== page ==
Article Date: 11/1/2003

the dry eye file
Moving Beyond Artificial Tears
How today's ECPs expect to treat the underlying causes of dry eye.
MILTON M. HOM, O.D., F.A.A.O.

Traditionally, eyecare practitioners (ECPs) treated dry eye by using artificial tears to hydrate and lubricate the ocular surface. Today many ECPs follow a new philosophy and use therapeutic options that treat the underlying cause of dry eyes and thereby provide significant, long-lasting symptom relief. These agents include corticosteroids, tetracyclines, autologous serum and cyclosporine.

I'll briefly describe these agents in the following sections.

Corticosteroids. This therapeutic option has recently come into vogue because of its ability to treat inflammation as the underlying cause of dry eye. All steroids come with side effects but the newer, "softer" or site-specific steroids, such as loteprednol etabonate (Lotemax and Alrex), don't show as many. However, most of the studies examining the side effects of the newer corticosteroids center on minimal intraocular pressure (IOP) effect.

Tetracyclines. Normally used as an antibiotic, tetracycline is known to decrease the production and activity of cytokines. Healthcare professionals recognize it as a treatment for ocular rosacea.

Autologous serum. Reports show that this agent, diluted with 1% saline, improves ocular irritation and staining in Sjögrens syndrome patients. It also inhibits cytokines.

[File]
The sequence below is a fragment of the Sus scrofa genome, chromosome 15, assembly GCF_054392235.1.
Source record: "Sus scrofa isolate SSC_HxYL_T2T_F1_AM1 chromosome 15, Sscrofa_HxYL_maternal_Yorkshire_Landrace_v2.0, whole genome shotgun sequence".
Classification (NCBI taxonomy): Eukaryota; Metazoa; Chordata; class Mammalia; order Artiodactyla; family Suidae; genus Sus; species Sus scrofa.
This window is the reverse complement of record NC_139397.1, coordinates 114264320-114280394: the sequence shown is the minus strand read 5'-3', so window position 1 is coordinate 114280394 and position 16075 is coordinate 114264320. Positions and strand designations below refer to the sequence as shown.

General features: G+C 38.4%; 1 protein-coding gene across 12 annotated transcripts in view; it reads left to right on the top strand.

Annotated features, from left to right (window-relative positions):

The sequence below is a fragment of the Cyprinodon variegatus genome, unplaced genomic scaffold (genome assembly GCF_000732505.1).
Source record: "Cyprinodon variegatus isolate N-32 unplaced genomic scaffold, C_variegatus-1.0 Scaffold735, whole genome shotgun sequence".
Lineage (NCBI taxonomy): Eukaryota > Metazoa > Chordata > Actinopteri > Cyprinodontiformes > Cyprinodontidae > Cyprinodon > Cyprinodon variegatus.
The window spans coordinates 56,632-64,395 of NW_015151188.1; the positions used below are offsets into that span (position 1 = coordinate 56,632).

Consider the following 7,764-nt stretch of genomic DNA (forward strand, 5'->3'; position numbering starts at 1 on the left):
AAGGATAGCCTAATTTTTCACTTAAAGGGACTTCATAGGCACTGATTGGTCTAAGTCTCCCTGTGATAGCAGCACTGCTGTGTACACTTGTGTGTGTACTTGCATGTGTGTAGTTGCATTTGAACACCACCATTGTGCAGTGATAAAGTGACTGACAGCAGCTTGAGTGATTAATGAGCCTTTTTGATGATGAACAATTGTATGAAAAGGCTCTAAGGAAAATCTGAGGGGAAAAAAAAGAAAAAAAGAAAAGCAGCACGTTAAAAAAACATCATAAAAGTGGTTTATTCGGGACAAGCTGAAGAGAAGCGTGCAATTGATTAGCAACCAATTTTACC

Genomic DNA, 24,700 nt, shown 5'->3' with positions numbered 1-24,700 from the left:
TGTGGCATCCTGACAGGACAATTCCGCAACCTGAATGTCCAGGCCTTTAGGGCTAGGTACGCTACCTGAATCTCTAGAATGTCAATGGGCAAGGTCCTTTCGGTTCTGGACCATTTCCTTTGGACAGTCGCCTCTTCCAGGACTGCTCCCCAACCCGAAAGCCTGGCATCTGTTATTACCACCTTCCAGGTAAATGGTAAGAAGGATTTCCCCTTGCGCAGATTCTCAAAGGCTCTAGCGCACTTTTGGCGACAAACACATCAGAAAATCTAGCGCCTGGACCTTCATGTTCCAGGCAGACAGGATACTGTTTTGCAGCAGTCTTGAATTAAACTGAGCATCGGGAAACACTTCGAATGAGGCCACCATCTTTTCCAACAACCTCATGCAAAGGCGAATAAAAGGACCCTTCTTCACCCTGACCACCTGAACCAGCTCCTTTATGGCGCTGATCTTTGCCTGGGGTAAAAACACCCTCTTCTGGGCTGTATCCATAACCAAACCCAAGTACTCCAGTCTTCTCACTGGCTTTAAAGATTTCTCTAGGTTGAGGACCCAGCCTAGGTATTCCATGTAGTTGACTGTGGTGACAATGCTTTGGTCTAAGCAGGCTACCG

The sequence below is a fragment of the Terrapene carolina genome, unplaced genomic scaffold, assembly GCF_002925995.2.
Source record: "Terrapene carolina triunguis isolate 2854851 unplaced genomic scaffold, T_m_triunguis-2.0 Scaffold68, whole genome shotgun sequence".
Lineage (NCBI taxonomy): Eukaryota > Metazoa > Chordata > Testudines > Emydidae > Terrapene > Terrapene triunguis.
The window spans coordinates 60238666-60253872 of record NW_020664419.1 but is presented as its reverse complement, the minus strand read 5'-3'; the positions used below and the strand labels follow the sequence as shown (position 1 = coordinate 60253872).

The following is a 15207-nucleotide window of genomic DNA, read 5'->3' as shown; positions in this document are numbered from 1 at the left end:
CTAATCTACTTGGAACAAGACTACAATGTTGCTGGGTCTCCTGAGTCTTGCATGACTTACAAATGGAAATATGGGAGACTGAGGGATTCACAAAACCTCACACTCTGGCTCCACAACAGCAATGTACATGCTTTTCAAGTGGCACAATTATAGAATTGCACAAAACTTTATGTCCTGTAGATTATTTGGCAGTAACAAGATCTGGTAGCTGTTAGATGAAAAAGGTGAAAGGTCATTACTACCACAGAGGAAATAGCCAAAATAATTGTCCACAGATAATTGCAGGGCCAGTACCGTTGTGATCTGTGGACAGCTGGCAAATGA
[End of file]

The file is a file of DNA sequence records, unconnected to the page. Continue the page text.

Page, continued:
Cyclosporine. This is the newest alternative. Cyclosporine (Restasis) has a high margin of safety and in pivotal trials, no cyclosporine was detected in the blood of patients after its administration. Cyclosporine has shown no treatment-related changes in IOP, visual acuity or biomicroscopy. It has shown no interaction with systemic drugs.

Before Restasis even became available, eyecare practitioners relied on compounded cyclosporine for therapeutic treatment of dry eye patients. One formulation I've used in the past is cyclosporine and dexamethasone -- a precursor to how some practitioners currently prescribe: cyclosporine twice a day with loteprednol etabonate 0.2% (Alrex) for the first two to four weeks, followed by cyclosporine twice a day alone.

You could prescribe loteprednol with modified pulse dosing, q.i.d. for one to two weeks, then b.i.d. for one to two weeks.

Photo of a 28-year-old female patient who had complaints of moderate dryness. I placed her on cyclosporine b.i.d. and she experienced relief of her symptoms after one week.

The combo question

The rationale behind the addition of loteprednol to cyclosporine was historically attributed to perceptions surrounding onset of action. I feel that the onset of action is much sooner (the clinical study on Restasis showed a significant effect beginning at one month and increasing until the six-month time point). So I don't use loteprednol in combination for most patients.

We also know that cyclosporine itself restores natural tear production; thus it effectively treats moderate dry eye patients -- a patient type we wouldn't necessarily consider for combination therapy.

DR. HOM RECENTLY COMPLETED OCULAR DISEASE CONSULT (ISBN 0323024475) TO BE PUBLISHED IN SPRING 2004 BY ELSEVIER HEALTH. E-MAIL HIM AT EYEMAGE@ MMINTERNET.COM . DR. HOM RECEIVES RESEARCH GRANT MONIES FROM ALLERGAN.

 


Optometric Management, Issue: November 2003